A bridge player named Michael Clark compiled an eight-minute video which highlights these unusual board placements. For many in the bridge world, that video became a smoking gun.
"I always felt that there is cheating [in bridge]," says Zia Mahmood, one of the most decorated players in the game and a 2007 inductee into the American Contract Bridge League Hall of Fame. "I just didn't realize the extent, or the level that the players who were caught cheating were at."
The key word is "caught." After Cullin relayed his suspicions to Brogeland, Brogeland published a series of posts at BridgeWinners.com, a popular site for both high-level pros and more casual players. The Israel Bridge Federation quickly suspended Fisher and Schwartz, who haven't played in a major tournament since last summer's controversy in Chicago.
The larger World Bridge Federation has remained curiously subdued about the entire matter. In a statement issued last October, the WBF wrote: "Those who decide that they wish to obtain an unfair advantage by cheating should be aware that they will be pursued without exception; if found to have cheated they will be subject to severe sanctions that will result in them not being a part of bridge for a very long time." But in a telltale sign of the priorities shared by many in the highest levels of the bridge world, the statement added: "However, the WBF does not approve of the current lynch mob mentality and approach that is being utilised by a small number of people."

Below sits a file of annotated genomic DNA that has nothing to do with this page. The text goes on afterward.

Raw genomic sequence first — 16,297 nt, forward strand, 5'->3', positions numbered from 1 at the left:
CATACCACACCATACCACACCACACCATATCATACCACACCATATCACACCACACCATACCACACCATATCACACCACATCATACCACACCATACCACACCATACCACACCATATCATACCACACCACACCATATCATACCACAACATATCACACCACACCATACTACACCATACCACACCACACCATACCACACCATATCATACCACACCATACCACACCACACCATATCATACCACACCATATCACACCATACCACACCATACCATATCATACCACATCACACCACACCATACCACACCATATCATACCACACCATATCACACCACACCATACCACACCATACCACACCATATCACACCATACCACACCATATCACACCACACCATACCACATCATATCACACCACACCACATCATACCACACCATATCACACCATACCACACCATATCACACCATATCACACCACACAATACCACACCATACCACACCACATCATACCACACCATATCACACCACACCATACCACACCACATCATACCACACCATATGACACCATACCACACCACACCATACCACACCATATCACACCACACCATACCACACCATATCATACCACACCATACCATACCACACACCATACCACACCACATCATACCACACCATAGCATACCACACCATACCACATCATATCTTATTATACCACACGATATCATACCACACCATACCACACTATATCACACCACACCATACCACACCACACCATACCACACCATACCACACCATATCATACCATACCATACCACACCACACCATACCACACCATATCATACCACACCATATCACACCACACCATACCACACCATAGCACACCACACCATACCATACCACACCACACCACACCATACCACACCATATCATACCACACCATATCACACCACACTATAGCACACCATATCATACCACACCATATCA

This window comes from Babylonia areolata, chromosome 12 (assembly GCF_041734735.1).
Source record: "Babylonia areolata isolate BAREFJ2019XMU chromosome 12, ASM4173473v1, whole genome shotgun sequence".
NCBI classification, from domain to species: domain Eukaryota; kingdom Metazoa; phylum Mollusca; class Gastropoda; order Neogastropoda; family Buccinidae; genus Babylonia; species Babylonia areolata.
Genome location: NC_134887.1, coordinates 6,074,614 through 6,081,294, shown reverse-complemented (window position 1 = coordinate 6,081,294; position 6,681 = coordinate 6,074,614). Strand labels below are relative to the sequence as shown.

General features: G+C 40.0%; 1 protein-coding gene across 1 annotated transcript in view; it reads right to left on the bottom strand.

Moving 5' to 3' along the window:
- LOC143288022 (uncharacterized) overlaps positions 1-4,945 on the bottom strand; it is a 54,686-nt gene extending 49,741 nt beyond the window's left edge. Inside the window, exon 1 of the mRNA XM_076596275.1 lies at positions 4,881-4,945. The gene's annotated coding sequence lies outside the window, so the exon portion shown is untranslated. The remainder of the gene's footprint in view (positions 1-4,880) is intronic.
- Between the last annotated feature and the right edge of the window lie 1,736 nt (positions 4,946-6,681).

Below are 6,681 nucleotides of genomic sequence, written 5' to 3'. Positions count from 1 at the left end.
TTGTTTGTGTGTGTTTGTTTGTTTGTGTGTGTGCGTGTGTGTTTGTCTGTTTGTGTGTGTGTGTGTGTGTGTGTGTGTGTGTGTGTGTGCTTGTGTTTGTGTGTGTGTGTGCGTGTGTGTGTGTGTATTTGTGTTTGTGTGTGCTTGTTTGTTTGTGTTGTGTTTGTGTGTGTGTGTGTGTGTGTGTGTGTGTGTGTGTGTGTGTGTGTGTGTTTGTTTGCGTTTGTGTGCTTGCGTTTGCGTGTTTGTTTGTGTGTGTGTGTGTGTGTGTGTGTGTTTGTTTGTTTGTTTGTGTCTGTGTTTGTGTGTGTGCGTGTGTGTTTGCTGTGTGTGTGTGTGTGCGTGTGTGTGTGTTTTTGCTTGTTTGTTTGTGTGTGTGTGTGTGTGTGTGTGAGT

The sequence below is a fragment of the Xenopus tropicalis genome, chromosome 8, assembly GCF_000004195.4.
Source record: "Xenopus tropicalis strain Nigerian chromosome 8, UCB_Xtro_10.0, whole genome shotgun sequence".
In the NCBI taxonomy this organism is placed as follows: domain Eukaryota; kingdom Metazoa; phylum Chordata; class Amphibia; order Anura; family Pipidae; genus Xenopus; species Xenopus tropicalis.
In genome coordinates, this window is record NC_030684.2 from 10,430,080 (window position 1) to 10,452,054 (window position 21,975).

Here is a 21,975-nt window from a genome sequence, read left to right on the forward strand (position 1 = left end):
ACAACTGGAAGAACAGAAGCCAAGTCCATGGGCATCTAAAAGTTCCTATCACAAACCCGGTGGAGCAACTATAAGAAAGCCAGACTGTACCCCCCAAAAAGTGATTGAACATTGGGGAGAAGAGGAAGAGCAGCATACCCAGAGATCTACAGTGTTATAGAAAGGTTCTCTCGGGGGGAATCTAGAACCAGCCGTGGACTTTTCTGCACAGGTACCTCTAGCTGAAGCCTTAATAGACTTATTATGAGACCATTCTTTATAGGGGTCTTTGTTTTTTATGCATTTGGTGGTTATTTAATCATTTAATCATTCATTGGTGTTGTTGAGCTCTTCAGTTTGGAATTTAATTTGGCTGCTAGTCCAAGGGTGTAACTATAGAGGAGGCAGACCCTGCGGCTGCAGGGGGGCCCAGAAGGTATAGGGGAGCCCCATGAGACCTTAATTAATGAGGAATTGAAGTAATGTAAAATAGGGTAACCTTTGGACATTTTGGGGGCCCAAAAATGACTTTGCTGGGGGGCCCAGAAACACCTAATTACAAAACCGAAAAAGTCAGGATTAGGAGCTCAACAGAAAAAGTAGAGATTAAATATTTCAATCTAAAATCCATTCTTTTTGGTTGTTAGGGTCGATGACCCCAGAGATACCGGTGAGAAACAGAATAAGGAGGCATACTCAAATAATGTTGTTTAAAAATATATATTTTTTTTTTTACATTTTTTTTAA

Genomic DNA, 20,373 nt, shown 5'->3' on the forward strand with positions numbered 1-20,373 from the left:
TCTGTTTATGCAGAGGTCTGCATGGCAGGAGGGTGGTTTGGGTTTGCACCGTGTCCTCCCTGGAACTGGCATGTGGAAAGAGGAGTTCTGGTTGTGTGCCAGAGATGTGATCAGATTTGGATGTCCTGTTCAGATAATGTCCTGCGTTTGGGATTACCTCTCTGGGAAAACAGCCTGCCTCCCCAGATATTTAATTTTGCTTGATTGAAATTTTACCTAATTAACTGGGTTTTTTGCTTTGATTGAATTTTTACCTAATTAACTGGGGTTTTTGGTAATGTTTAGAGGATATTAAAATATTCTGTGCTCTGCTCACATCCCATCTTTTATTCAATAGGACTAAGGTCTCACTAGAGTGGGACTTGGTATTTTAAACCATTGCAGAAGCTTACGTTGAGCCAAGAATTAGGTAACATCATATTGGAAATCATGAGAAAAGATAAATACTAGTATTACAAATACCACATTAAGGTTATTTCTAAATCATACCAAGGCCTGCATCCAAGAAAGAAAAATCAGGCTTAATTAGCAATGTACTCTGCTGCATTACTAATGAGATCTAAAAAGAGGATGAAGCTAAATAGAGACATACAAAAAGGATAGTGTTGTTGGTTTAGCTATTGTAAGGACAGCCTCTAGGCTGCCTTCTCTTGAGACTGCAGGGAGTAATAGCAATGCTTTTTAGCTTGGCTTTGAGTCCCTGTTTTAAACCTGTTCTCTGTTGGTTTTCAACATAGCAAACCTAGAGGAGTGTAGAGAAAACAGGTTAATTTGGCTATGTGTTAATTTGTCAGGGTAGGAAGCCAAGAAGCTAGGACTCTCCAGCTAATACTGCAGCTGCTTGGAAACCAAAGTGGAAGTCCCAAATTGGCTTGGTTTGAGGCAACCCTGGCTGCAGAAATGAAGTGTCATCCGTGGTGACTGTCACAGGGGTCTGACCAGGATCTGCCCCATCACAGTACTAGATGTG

Meanwhile, Fisher vigorously denies the charges, and is mounting a spirited defense. After Brogeland's writing inspired some high-level pros to lash out publicly at the Israeli pair, Fisher fired back on Facebook. "Jealousy made you sick," he wrote. "Get ready for a meeting with the devil."
Six months later, Fisher remains steadfast in his denials, albeit with more public restraint now. A bridge prodigy as a child, Fisher also ran into trouble with the sport in his youth. When he was 14, the IBF's Juniors Committee suspended him for both unsportsmanlike conduct and forging results. Since then, he's fashioned a successful career. But he also hasn't won many friends in the international bridge world – a result, Fisher says, of his victories, sometimes being loud and emotional during matches and not socializing much with other players away from the table. He also acknowledges that the charges brought against him carry, at least, a whiff of truth.